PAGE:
Deaths from opioid use are all around us. Some may be suicidal behavior: you can almost see it coming when a heroin user is depressed and doesn’t seem to care much about herself or himself, and indulges in various risky behaviors (even injecting substances into my bloodstream seems an unusually dangerous thing to do when I try to imagine it). And the various substances we use to get high, and the highs themselves, lead to a lack of concern about survival and the future.
Many other deaths do not seem directly suicidal. Instead they are mistakes in dosage or in not anticipating the effects of combining alcohol or benzodiazepines (BZDs) with opioids, all of which reduce the basic hardwired breathing mechanism. You are still breathing when you fall asleep, but soon your reflexes are lost and the automatic breathe in- breathe out system doesn’t work. And you die in your sleep, without meaning to end your life.
Mistakes in dosage often occur in people who have not used heroin or oxycodone in a while. Perhaps they have been in a treatment program and are now relapsing. (Relapse occurs quite often when so called recovery or rehab programs do not offer approved medications such as buprenorphine/Suboxone or naltrexone as an element of long term treatment). These persons forget that they no longer have the same tolerance for very high doses of opioids that they had when they were using drugs regularly. So in relapsing, they mistakenly use the old very high dose. Which stops the breathing drive as they fall asleep. They do not mean to kill themselves.
I’ve become gradually more aware of another piece of the puzzle: why are benzodiazepines such as Xanax, Ativan, Klonopin, etc. so often used in combination with heroin or Percocet or other opioids? [In Georgia, we prescribing physicians receive notification from Georgia PMP Aware (statewide system to access my patient’s filled prescriptions of medications considered abusable) when our patient is filling prescriptions for both an opioid and a benzodiazepine, prescribed either by us or another physician.]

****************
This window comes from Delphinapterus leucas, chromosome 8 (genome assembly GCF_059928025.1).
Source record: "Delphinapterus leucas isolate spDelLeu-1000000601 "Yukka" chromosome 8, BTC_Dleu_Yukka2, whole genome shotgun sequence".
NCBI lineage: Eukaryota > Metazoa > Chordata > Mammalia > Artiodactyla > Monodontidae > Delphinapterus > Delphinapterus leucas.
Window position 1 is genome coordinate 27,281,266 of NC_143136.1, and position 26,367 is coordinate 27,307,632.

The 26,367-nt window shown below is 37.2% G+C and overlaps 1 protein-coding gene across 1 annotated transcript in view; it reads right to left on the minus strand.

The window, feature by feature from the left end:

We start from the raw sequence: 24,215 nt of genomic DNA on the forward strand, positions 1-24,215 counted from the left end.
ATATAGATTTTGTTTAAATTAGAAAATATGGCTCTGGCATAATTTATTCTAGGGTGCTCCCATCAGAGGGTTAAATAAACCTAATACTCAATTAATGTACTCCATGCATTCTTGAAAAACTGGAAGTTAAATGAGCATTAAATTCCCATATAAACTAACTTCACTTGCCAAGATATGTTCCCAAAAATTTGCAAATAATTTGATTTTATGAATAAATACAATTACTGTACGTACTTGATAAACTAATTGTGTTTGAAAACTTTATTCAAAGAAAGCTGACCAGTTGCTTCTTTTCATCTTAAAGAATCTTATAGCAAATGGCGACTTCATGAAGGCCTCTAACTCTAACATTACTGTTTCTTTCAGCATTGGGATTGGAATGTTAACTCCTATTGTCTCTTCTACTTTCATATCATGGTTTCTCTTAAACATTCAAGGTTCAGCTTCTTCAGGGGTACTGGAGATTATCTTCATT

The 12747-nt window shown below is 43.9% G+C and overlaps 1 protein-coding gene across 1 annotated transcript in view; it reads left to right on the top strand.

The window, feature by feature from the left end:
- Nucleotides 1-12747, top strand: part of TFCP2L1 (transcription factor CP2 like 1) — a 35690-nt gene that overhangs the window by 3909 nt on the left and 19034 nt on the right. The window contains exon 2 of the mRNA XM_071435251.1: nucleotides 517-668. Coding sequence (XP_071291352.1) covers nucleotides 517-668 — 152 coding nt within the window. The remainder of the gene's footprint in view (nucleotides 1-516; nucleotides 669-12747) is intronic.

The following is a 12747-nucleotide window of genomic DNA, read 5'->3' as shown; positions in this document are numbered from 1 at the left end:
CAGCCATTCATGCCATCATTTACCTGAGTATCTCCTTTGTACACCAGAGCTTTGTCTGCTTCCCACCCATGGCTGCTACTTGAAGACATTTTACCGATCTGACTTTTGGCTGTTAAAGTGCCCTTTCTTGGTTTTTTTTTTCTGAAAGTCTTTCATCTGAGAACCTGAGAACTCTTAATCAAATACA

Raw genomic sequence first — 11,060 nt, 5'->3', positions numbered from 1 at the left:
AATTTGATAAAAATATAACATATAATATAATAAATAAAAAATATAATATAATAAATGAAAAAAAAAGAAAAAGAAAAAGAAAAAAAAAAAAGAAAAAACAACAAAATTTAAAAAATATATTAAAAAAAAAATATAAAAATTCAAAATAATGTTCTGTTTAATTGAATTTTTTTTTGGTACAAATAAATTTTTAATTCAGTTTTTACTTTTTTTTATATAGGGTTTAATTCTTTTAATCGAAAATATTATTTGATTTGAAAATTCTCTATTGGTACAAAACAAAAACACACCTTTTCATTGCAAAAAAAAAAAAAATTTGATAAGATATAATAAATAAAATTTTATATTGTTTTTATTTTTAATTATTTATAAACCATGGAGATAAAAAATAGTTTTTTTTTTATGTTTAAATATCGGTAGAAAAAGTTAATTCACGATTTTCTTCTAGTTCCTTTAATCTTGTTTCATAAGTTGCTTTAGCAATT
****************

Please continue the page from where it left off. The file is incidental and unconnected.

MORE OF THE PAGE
I have encountered a number of patients with addiction problems who are most concerned about suffering withdrawal from Klonopin or Xanax; they are less worried about their supply of opioids. Why is that?
The histories I get indicate that there is an intense fear of withdrawal symptoms in substance users, which is of course well known and accepted as one of the primary signs of addiction. (Two other accepted signs are preoccupation with anything associated with the drug, and poor judgement and decision making). Opioid users suffer from withdrawal on and off, since they cannot find regular sources, and they find that Xanax and other BZDs give a temporary but instant relief from the anxiety that occurs with substance withdrawal. Xanax also relieves the anticipatory anxiety, the worry, of running out of heroin. So they end up becoming dependent on both types of substances- opioids and benzodiazepines. Which of course increases the risks of unintended death. And creates a very complex problem for the treating physician, who must now work with two or more dependencies. The opioid use problem often responds fairly quickly to medication assisted treatment including psychosocial therapies. However, the benzodiazepine part of the treatment takes much longer since there is no medication substitute; and cutting off all benzodiazepines can lead to seizures, severe withdrawal, hospitalization, or the patient dropping out of treatment.
The bottom line is that there is often a hidden BZD aspect to opioid use disorder. Treatment takes a lot of time, persistence, acceptance of slow progress, listening to the patient. The physician must be patient. The patient learns to be patient.